Town Topics — Princeton's Weekly Community Newspaper Since 1946.
Vol. LXII, No. 7
 
Wednesday, February 13, 2008
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Puppets, Music, Art, and a Great Quilt at ConTEMPORARY Arts Celebration

Ellen Gilbert

Koto, Mrs. Ijangayanga (a dragon!), Kit, Edwina, and Kinji will be part of the festivities when The Arts Council of Princeton observes Black History Month on Sunday, February 17, from 2 to 5 p.m. This event is free to the public and will be held at the conTEMPORARY Arts Center, located in the Princeton Shopping Center.

The celebration of African-American culture and history will begin with music and dance performances by members of the local community from 2 to 3 p.m. From 3 to 4 p.m guests can participate in a hands-on art workshop. Koto and Co. arrive when Mlanjeni’s Magical Theater presents a Muungamano performance, suitable for all ages, from 4 to 5 p.m.

Muungamano (pronounced: Moon GA ma NO) is an interactive form of East African theater that uses music, singing, puppetry, conjuring, storytelling, and masks. The audience at a Muungamano performance is not a let’s-sit-quietly-and- watch-this group. In the tradition of African theater, they actively participate in the goings-on on stage by singing, dancing, chanting, and chatting with the characters throughout the performance. Binamu Nduma, Producer of Mlanjeni’s’s Magical Theater, describes the group as “funny, witty, and fascinating to watch for children of all ages.”

This Muungamano presentation will differ from the traditional Muungamano practice of moving from one area to another.“It’s almost impossible here in America,” a spokesman for Mlanejeni’s Magic Theater explained. “People like to remain in their general seating area, so we don’t move them about as tradition dictates. In a traditional play you may start on the farm, but finish the performance by walking everyone into the forest.”

If they cannot walk into the forest, visitors to the Arts Council on Sunday afternoon can pay a visit to a neighborhood — the Witherspoon-Jackson neighborhood, that is. The Witherspoon-Jackson Neighborhood Quilt, an original, hand-crafted quilt created by West Windsor quilter Gail Mitchell using over ninety photographs to illustrate the history of the Witherspoon-Jackson neighborhood, will be on display at the arts center during the Sunday afternoon event. The photographs used in the quilt were contributed, solicited, and selected by four neighborhood residents, Shirley Satterfield, Minnie Craig, Lois Craig and Cynthia (Chip) Fisher, who also chose the quilt material and determined the order of the images. Among the photos are one of Witherspoon Street as it appeared in the 1920s, an original photo of the Witherspoon Street Church, a 1908 photo of the original Witherspoon School for Colored Children, and an aerial view of Jackson Street, now Paul Robeson Place. The signatures of many of the older residents of the John-Witherspoon Street area appear on the small squares that form the perimeter of the quilt, which will go on permanent display at the new Paul Robeson Center for the Arts.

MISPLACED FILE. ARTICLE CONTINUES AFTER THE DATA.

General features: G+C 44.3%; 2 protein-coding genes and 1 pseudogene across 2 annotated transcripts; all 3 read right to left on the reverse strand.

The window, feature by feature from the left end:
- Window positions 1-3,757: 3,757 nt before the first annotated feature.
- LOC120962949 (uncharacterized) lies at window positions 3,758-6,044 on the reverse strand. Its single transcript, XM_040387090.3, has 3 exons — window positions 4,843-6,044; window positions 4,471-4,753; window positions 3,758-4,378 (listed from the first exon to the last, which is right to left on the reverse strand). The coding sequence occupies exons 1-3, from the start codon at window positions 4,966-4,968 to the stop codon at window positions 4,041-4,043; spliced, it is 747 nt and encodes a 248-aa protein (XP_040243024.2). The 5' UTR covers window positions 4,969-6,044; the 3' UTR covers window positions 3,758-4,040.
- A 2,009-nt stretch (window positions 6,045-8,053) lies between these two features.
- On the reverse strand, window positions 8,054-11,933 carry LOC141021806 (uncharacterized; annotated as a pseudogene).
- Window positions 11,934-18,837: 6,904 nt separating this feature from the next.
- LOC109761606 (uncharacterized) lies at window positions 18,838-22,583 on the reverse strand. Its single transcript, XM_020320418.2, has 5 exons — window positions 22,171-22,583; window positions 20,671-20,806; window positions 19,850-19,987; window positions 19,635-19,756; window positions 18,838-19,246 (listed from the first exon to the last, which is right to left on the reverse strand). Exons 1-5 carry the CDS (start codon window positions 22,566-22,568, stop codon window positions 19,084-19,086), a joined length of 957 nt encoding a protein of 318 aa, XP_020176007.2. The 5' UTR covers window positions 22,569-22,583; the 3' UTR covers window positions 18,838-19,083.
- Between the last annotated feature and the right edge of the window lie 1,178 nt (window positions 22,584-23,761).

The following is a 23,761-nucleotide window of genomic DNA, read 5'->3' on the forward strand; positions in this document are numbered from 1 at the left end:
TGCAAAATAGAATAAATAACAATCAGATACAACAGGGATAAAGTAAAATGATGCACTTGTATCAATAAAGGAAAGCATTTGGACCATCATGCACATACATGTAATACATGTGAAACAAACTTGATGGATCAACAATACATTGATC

Although the grand opening of the Robeson Center, the Arts Council’s permanent home on Witherspoon Street, has been delayed until the spring, enthusiasm for the new building is running high. In its 2007-2008 brochure, Executive Director Jeff Nathanson wrote that he “had hoped to be writing this message from the comfort of our new offices in the Paul Robeson Center for the Arts, but if you have driven by our site lately, you’ll know why we are continuing in the conTEMPORARY Arts Center. Construction projects often (some say always!) run behind schedule and ours is no exception. But the progress to date is tremendous and the striking design by architect Michael Graves is beautifully taking shape.”

For more information contact the Arts Council at (609)-924-8777 ext. 106, or log on to www.artscouncilofprinceton.org. The conTEMPORARY Arts Center is located in the Princeton Shopping Center next to Rite Aid Pharmacy and has plenty of free parking.

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